Posted under The Rectory Bulletin | Westminster Confession of Faith
“You are good and do good; teach me your statutes.” (Psalm 119:68)
The goodness of God has come under increasing scrutiny in our modern, secular age. Whilst many simply shrug their shoulders when it comes to the question of God, others of a more atheistic mindset will object that notions of God are tyrannical. To believe in God, they will object, is to place oneself under some sort of transcendental dictator. So it is that Christopher Hitchens published a book titled “God is not great”, which had the subtitle: “How Religion Poisons Everything”. I think it’s fair to say that he would have taken a dim view of any talk of the goodness of God!
And yet we do affirm that God is good. In fact, he is the measure by which all other goodness is to be judged. Is something good? Well, let’s see how it measures up to God. Is in accordance with his will or not? This is why the Psalmist asks God to “teach me your statutes”. To live in accordance with the commands of God is, by definition, to be good.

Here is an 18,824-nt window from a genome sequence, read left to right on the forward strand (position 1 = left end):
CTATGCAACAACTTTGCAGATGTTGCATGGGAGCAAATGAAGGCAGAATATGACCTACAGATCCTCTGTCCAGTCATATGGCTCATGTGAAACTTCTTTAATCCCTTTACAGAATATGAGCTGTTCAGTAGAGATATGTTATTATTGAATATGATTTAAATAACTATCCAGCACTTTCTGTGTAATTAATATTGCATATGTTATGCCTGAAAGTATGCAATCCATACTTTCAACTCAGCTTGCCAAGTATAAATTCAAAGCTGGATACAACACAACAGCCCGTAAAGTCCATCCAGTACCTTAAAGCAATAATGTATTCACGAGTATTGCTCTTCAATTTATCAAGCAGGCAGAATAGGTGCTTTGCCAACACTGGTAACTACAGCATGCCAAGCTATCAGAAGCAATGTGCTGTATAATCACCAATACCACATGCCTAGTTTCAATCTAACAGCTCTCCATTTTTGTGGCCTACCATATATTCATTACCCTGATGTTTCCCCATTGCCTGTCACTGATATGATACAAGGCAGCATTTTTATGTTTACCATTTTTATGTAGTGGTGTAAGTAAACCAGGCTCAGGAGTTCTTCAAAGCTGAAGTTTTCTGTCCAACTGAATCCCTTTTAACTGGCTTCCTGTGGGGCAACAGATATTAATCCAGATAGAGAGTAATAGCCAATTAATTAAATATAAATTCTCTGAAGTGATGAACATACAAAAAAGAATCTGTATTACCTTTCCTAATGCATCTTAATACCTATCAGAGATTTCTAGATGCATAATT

But what about Christopher Hitchens?
Problems arise when we begin to construct our own systems of morality and then assume God must think like us. We used to own a Golden Retriever, and his system of morality was based around having access to food at all times. He would sit by you as you ate, eyes fixed upon your fork, wondering why on earth that piece of chicken was headed into your mouth and not his.
Fortunately for his health, we didn’t think like him. Not all food was bound for his stomach, even if he thought that was not “good”. When children are vaccinated, they cry as the needle pricks the skin. From their point of view it is not “good”, but their parents have other standards of “good”.
It is only as we live in accordance with God’s statutes that we can be a reliable judge of “good”, and experience the fullness of goodness. Let God, not Christopher Hitchens or anyone else, be the arbiter of “good”